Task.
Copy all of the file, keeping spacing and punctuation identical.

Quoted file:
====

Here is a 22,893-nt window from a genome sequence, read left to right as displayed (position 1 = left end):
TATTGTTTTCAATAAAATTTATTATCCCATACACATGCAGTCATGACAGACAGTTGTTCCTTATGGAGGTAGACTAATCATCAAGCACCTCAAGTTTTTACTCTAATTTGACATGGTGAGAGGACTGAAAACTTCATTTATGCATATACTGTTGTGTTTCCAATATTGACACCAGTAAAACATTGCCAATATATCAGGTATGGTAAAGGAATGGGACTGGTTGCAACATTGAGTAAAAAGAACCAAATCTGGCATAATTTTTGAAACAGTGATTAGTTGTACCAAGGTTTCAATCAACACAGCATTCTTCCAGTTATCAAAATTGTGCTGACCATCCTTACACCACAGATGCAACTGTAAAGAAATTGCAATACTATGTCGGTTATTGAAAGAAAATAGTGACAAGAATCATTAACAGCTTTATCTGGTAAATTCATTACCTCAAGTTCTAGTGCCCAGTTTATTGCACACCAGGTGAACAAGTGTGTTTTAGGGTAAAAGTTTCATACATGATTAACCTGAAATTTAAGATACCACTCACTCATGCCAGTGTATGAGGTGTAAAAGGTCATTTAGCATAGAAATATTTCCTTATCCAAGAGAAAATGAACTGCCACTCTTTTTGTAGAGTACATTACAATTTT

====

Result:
Here is a 22,893-nt window from a genome sequence, read left to right as displayed (position 1 = left end):
TATTGTTTTCAATAAAATTTATTATCCCATACACATGCAGTCATGACAGACAGTTGTTCCTTATGGAGGTAGACTAATCATCAAGCACCTCAAGTTTTTACTCTAATTTGACATGGTGAGAGGACTGAAAACTTCATTTATGCATATACTGTTGTGTTTCCAATATTGACACCAGTAAAACATTGCCAATATATCAGGTATGGTAAAGGAATGGGACTGGTTGCAACATTGAGTAAAAAGAACCAAATCTGGCATAATTTTTGAAACAGTGATTAGTTGTACCAAGGTTTCAATCAACACAGCATTCTTCCAGTTATCAAAATTGTGCTGACCATCCTTACACCACAGATGCAACTGTAAAGAAATTGCAATACTATGTCGGTTATTGAAAGAAAATAGTGACAAGAATCATTAACAGCTTTATCTGGTAAATTCATTACCTCAAGTTCTAGTGCCCAGTTTATTGCACACCAGGTGAACAAGTGTGTTTTAGGGTAAAAGTTTCATACATGATTAACCTGAAATTTAAGATACCACTCACTCATGCCAGTGTATGAGGTGTAAAAGGTCATTTAGCATAGAAATATTTCCTTATCCAAGAGAAAATGAACTGCCACTCTTTTTGTAGAGTACATTACAATTTT